The maths put Canterbury on 110 points after the first innings, the Knights on 98 and capable of achieving 110 max, if they take an outright. Order on the table is then determined by number of wins (Canterbury and the Knights would be equal if the Knights won), then net runs per wicket (Canterbury best placed). Meanwhile, in Auckland, an outright to the Aces would take them to at least 113 points, while if the Volts took that match, they would have at least 109 — both teams presently in with a hope, being still in the process of hunting remaining first innings bonus points. Stay tuned.

OK, so what happened in the cricket, you ask... Henry Nicholls (71) collected his seventh first-class half-century of the season for Canterbury, and Neil Broom his fourth, before Graeme Aldridge stopped the latter on exactly 50, the veteran seamer's third scalp of the innings.

Named New Zealand's Domestic Player of the Year at the previous evening's ANZ New Zealand Cricket Awards, Andy Ellis put on 41 with Nicholls before he was trapped lbw by Jimmy Baker, then Todd Astle hung around for an unbeaten 36 as his captain Peter Fulton's thoughts moved from building a significant total to strategically denying the Knights any further wickets. He declared 43 runs behind.

When bad light ended play, Brad Wilson and Joe Carter had cautiously teased out the Knights' lead to 90, for no loss. Needing an outright to be sure of defending the Plunket Shield, Canterbury will be anxious not to let their opponents get away on them tomorrow.

DAY ONE

Hosting the competition leaders on their own turf and desperate to shut them out, the SKYCITY Northern Knights were in for an action-packed first day in the streaming sunshine of the Mount, as Bay Oval made its first-class debut as a venue.

At stumps on day one Canterbury was 76/3 after the Knights had made a strategic declaration at 256/8, denying Canterbury the opportunity to pick up a ninth wicket and therefore a fourth bowling bonus point inside the 110-over cut off point.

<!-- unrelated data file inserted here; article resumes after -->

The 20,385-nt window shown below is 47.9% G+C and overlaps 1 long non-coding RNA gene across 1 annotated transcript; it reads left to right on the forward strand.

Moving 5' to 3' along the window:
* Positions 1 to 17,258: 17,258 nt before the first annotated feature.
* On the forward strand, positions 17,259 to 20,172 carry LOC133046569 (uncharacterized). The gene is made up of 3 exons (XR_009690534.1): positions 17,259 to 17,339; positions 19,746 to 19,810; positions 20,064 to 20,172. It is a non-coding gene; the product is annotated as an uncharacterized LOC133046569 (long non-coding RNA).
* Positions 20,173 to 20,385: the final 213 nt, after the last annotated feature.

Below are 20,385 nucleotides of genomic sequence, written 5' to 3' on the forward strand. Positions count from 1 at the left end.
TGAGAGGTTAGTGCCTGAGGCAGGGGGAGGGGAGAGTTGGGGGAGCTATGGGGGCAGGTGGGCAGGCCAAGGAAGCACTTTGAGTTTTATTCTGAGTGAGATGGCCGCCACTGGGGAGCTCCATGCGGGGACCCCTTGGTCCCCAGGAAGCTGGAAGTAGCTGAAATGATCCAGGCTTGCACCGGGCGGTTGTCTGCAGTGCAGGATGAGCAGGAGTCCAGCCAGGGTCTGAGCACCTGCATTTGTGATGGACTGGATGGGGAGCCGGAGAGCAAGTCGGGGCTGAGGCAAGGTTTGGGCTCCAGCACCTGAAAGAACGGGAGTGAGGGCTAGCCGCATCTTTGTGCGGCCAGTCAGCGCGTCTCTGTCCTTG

In fact, the Knights had batted just 73.5 overs for a single batting bonus, but with an outright required perhaps the focus was on moving the game along smartly. The price? It cost them the opportunity to chase one more batting point, one that could prove vital to their title chances.

Peter Fulton had won the toss for Canterbury and relished the prospect of sending in the Knights given that they were without a trio of trump batsmen — regular captain Daniel Flynn, stand-in skipper and BLACKCAP BJ Watling and triple centurion Dean Brownlie all lost to the clutch match due to injury.

That saw local lad Bharat Popli recalled to wield his bat, Anton Devcich assuming the captaincy. After the Knights got off to a shaky start, three of their top four gone cheaply, the pair combined well to each register half-centuries, which for Devcich was a remarkable fifth fifty or better on the trot.

This time around he found eight fours and a six, and put on a quick 90 with Mitchell Santner (44 off 67 balls) for the fifth wicket after Popli's account at first drop was closed on 51.

The Knights were 218/6 at tea and following the declaration made good early inroads into Canterbury, seamer Graeme Aldridge taking two quick wickets to shock Canterbury to 4/2 late in the day, including the useful Fulton caught for just two runs.

Seamer Graeme Aldridge cracked the top off the Canterbury innings in his last first-class match

Their celebrations weren't done as Scott Kuggeleijn then bowled Ronnie Hira to have Canterbury 76/3 at stumps, trailing by 180 with Neil Broom (36*) and Henry Nicholls (20*) holding the red and black fort at stumps.